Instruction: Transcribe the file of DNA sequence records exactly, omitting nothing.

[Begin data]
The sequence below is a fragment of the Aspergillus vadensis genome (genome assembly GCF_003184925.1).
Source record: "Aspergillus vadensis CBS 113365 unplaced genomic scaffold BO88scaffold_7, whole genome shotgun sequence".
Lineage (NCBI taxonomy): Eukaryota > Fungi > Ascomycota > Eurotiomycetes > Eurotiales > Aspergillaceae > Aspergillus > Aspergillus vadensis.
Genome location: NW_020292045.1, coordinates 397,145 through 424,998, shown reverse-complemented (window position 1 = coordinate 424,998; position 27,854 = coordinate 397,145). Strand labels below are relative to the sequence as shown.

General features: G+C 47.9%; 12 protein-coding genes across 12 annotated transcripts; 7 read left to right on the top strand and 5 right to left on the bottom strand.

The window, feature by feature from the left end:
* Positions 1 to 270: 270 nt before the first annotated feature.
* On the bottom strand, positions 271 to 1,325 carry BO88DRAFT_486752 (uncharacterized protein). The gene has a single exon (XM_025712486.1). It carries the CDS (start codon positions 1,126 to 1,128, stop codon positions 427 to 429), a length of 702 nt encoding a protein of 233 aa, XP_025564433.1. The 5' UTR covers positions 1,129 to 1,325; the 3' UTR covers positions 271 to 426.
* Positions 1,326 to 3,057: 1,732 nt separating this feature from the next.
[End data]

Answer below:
The sequence below is a fragment of the Aspergillus vadensis genome (genome assembly GCF_003184925.1).
Source record: "Aspergillus vadensis CBS 113365 unplaced genomic scaffold BO88scaffold_7, whole genome shotgun sequence".
Lineage (NCBI taxonomy): Eukaryota > Fungi > Ascomycota > Eurotiomycetes > Eurotiales > Aspergillaceae > Aspergillus > Aspergillus vadensis.
Genome location: NW_020292045.1, coordinates 397,145 through 424,998, shown reverse-complemented (window position 1 = coordinate 424,998; position 27,854 = coordinate 397,145). Strand labels below are relative to the sequence as shown.

General features: G+C 47.9%; 12 protein-coding genes across 12 annotated transcripts; 7 read left to right on the top strand and 5 right to left on the bottom strand.

The window, feature by feature from the left end:
* Positions 1 to 270: 270 nt before the first annotated feature.
* On the bottom strand, positions 271 to 1,325 carry BO88DRAFT_486752 (uncharacterized protein). The gene has a single exon (XM_025712486.1). It carries the CDS (start codon positions 1,126 to 1,128, stop codon positions 427 to 429), a length of 702 nt encoding a protein of 233 aa, XP_025564433.1. The 5' UTR covers positions 1,129 to 1,325; the 3' UTR covers positions 271 to 426.
* Positions 1,326 to 3,057: 1,732 nt separating this feature from the next.